To treat dropsy, quarantine any affected fish and create a salt bath by adding 2.5 teaspoons of Epsom salt for every ten gallons of water in the tank. This will draw out the excess water in the fish’s body that caused it to swell.
Feed your fish over-the-counter antibacterial fish food and monitor their progress for around a week. If no improvement is seen during this period, treat your aquarium water with Maracyn Two to fight the bacteria that cause dropsy.
Neon Tetra Disease
Black neon tetras may also be affected with neon tetra disease. This disease was first found in neon tetras and affects fish with a parasite that eats the muscles from the inside out once it reaches the intestinal tract.
Symptoms include abnormal individuality in schooling fish, cysts, difficulty in swimming, and curving of the spine. There is no cure for neon tetra disease, so the only thing you can do is try to prevent it from spreading to your other fish.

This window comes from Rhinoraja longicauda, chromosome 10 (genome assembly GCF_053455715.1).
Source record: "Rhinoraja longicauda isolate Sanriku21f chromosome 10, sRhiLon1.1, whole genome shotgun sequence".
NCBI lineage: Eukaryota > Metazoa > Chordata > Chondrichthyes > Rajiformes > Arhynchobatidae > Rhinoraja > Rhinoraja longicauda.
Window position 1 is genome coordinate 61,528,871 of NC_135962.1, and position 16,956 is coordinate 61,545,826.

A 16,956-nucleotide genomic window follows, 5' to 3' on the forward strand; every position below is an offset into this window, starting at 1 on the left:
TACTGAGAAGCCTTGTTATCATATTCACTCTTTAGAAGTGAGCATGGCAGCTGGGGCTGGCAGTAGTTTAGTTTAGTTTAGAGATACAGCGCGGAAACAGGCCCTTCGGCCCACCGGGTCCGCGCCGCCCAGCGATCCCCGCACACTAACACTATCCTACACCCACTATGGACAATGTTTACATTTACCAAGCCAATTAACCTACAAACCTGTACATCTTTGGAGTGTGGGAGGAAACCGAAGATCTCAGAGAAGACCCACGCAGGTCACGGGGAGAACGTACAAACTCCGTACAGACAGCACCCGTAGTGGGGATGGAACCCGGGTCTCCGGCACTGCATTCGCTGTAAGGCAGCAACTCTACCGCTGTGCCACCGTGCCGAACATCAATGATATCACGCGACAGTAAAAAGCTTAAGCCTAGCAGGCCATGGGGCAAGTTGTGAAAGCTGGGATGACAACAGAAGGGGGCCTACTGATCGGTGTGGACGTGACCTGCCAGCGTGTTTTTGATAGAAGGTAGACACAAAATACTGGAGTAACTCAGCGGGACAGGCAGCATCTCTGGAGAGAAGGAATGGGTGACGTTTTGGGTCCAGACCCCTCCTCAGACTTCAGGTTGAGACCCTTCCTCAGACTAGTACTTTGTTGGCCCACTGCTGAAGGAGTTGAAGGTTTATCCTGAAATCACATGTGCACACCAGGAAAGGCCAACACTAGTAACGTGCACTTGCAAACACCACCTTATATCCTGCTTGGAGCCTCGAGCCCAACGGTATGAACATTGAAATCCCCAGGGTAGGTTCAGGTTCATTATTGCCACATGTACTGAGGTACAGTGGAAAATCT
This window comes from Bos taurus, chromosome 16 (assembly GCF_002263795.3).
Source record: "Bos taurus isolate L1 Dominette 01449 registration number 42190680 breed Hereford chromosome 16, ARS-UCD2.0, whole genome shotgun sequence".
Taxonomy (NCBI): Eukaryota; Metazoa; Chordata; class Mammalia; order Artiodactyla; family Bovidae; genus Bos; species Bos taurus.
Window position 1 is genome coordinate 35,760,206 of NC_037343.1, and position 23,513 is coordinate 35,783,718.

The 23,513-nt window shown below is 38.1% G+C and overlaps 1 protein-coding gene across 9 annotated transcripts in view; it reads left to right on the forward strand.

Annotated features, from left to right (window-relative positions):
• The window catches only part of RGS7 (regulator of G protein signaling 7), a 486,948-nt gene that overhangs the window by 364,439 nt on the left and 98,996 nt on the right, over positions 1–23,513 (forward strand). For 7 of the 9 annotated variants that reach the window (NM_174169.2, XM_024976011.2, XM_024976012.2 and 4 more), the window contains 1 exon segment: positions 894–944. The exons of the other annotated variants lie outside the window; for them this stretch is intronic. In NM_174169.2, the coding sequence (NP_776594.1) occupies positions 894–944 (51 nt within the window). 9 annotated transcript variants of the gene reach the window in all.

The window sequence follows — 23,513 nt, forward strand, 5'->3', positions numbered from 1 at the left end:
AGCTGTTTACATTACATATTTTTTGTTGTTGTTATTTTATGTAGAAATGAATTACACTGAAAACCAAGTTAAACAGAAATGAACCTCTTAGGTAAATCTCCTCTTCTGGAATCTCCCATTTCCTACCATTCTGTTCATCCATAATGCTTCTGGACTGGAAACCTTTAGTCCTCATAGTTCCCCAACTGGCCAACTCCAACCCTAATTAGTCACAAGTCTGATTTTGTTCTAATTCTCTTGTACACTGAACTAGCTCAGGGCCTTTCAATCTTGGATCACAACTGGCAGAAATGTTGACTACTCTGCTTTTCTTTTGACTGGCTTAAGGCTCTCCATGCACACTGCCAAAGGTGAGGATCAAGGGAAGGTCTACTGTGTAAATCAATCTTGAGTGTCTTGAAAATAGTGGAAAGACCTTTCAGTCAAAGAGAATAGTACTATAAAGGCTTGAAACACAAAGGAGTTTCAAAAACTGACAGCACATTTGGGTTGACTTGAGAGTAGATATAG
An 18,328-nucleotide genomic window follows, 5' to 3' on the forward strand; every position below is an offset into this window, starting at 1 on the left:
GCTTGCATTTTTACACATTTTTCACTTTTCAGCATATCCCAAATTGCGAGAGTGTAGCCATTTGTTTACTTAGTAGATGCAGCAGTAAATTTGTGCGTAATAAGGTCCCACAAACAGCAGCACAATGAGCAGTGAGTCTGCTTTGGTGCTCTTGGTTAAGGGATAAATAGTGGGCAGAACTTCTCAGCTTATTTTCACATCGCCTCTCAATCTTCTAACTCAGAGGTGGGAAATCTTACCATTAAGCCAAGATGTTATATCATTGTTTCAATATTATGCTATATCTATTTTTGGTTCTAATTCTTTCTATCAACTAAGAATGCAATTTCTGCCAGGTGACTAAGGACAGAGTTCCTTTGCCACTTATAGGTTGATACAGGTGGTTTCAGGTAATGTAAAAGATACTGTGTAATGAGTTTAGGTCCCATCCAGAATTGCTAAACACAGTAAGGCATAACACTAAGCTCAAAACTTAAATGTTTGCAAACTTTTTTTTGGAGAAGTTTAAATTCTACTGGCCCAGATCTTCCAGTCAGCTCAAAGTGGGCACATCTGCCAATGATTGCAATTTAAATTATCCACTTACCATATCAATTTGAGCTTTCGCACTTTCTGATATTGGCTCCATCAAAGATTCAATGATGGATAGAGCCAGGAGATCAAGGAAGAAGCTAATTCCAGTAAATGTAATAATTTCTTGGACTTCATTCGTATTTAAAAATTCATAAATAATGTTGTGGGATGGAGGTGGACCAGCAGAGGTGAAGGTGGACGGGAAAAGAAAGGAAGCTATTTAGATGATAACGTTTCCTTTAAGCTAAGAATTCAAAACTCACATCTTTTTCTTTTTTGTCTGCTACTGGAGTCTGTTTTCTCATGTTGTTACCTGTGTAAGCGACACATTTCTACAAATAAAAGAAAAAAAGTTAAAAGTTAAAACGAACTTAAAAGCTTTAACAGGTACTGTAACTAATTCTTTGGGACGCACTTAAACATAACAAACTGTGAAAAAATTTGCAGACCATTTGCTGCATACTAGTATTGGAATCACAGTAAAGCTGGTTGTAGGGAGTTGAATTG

Remove any affected fish from the tank as you will not be able to keep them anymore. After the initial outbreak, maintain high-quality water levels with regular cleanings.
Habitat and Tank Requirements
In the wild, these fish inhabit creeks, rivers, and flooded forest areas, meaning their natural habitat has plenty of plants and shade.
The water that black neon tetras live in also contains decaying plant matter, which releases tannin into the water. Tannin makes the water acidic and also darkens it.
The river beds in the black neon tetra’s natural habitat are made up of dark river sand and are covered with small rocks and pebbles.
Overall, black neon tetras inhabit water darkened by shade, tannin, and a dark substrate. Their ideal water condition is warm, acidic water filled with plants and driftwood.
Imitating these conditions will provide your black neon tetras with a comfortable habitat.